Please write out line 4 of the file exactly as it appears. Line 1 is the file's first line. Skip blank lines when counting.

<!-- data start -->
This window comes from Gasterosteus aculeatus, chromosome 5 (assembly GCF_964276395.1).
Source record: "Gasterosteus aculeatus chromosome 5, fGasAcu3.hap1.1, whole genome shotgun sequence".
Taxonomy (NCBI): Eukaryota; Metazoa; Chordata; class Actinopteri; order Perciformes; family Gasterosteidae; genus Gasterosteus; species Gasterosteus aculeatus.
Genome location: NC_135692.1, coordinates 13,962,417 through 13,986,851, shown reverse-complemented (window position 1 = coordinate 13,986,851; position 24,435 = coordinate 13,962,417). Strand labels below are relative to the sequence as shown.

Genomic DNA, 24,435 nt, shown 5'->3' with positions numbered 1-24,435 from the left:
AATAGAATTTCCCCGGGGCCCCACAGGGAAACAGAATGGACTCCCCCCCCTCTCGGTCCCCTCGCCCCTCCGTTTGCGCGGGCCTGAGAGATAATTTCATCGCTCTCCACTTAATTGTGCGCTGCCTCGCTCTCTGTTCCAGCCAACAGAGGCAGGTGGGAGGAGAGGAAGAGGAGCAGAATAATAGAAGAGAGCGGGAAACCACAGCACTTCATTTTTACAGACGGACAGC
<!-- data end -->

Genome location: NC_135692.1, coordinates 13,962,417 through 13,986,851, shown reverse-complemented (window position 1 = coordinate 13,986,851; position 24,435 = coordinate 13,962,417). Strand labels below are relative to the sequence as shown.